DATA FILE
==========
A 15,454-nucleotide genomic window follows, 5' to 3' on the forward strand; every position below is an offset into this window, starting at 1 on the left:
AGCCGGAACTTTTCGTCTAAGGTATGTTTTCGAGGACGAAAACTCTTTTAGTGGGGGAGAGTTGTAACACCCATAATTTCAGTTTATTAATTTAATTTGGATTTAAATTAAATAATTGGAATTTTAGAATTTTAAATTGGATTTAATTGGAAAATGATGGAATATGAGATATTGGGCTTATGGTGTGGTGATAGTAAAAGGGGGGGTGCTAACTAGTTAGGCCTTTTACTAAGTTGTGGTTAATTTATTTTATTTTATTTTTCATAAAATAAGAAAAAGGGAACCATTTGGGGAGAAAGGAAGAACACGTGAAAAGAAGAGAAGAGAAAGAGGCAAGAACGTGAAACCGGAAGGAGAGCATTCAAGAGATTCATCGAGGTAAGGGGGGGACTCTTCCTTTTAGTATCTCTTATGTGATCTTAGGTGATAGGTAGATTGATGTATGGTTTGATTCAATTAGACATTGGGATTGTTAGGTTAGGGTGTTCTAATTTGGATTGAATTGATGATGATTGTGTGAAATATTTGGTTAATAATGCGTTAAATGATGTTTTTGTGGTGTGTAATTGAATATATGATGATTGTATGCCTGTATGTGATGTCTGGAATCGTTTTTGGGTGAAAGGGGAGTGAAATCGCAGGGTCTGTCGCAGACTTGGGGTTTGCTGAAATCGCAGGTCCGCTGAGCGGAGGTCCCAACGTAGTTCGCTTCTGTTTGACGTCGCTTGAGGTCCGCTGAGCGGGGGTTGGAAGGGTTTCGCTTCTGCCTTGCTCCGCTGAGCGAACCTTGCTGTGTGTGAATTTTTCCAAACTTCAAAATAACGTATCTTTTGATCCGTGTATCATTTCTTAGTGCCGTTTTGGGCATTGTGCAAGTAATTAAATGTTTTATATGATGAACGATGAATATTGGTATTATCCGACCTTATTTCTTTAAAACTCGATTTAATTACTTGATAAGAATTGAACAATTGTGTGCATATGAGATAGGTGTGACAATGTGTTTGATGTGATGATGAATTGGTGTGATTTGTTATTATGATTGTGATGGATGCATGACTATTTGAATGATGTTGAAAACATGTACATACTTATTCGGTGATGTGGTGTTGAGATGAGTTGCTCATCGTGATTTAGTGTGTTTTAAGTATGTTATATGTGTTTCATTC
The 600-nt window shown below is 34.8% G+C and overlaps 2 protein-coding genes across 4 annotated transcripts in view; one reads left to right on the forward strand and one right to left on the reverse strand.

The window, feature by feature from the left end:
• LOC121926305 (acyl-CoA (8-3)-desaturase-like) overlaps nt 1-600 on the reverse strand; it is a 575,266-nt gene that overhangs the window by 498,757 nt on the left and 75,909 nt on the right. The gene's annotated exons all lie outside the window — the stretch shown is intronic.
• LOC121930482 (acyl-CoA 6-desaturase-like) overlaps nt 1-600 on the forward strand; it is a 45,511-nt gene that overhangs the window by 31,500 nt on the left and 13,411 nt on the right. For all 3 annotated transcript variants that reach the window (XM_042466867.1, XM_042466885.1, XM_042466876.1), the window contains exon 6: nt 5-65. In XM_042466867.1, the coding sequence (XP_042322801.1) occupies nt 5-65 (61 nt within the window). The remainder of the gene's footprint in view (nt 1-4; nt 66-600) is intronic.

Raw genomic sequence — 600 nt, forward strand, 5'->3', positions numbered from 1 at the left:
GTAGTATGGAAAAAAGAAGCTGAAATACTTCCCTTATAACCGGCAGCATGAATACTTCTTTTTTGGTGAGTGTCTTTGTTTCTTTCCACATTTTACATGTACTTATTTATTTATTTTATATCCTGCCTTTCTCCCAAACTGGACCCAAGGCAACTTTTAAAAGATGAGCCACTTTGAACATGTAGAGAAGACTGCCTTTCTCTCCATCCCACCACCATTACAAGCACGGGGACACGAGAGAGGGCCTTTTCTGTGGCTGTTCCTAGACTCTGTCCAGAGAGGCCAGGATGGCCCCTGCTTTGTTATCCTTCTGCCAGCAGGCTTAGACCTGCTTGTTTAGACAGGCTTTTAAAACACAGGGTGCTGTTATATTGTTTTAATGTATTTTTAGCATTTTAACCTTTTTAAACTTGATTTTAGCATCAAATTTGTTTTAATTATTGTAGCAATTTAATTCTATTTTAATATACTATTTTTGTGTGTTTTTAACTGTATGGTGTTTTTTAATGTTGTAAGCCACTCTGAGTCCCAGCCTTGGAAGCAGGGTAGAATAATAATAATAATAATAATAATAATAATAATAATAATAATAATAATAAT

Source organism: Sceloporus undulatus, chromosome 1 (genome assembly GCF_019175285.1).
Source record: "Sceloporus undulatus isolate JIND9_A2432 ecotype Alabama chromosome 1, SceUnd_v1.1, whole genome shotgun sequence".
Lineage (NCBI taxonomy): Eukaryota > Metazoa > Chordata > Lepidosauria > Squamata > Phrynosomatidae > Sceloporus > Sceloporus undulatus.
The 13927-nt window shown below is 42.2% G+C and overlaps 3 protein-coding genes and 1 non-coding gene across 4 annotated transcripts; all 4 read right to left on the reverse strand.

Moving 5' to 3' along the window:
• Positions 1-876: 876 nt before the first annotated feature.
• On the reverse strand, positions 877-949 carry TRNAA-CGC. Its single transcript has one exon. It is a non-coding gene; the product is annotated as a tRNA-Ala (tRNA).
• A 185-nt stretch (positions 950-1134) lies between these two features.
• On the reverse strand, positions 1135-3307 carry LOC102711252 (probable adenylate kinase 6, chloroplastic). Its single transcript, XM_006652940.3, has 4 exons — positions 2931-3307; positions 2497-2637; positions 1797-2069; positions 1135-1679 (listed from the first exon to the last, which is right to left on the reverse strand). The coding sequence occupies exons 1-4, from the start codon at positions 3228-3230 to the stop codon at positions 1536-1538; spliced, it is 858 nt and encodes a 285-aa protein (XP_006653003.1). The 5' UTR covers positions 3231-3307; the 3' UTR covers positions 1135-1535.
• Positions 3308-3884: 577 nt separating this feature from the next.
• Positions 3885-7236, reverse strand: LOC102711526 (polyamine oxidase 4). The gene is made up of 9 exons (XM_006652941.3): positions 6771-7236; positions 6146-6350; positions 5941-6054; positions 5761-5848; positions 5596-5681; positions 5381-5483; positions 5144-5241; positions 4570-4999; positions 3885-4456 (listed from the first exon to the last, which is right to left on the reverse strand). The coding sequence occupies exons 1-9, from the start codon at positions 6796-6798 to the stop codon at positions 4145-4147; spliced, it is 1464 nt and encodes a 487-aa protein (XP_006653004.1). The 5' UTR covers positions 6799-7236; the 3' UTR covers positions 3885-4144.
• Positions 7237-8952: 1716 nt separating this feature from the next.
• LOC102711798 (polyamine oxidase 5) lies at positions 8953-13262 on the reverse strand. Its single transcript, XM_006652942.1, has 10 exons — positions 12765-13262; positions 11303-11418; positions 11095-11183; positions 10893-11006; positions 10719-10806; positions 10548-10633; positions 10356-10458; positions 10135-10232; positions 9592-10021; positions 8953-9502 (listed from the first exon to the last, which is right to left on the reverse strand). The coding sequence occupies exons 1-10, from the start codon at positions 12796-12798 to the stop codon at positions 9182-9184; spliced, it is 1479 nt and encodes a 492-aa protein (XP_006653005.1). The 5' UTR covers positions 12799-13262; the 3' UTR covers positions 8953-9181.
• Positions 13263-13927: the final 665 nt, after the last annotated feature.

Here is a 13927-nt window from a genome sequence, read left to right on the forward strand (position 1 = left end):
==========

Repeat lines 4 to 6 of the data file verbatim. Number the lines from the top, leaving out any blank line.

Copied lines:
The window, feature by feature from the left end:
• LOC121926305 (acyl-CoA (8-3)-desaturase-like) overlaps nt 1-600 on the reverse strand; it is a 575,266-nt gene that overhangs the window by 498,757 nt on the left and 75,909 nt on the right. The gene's annotated exons all lie outside the window — the stretch shown is intronic.
• LOC121930482 (acyl-CoA 6-desaturase-like) overlaps nt 1-600 on the forward strand; it is a 45,511-nt gene that overhangs the window by 31,500 nt on the left and 13,411 nt on the right. For all 3 annotated transcript variants that reach the window (XM_042466867.1, XM_042466885.1, XM_042466876.1), the window contains exon 6: nt 5-65. In XM_042466867.1, the coding sequence (XP_042322801.1) occupies nt 5-65 (61 nt within the window). The remainder of the gene's footprint in view (nt 1-4; nt 66-600) is intronic.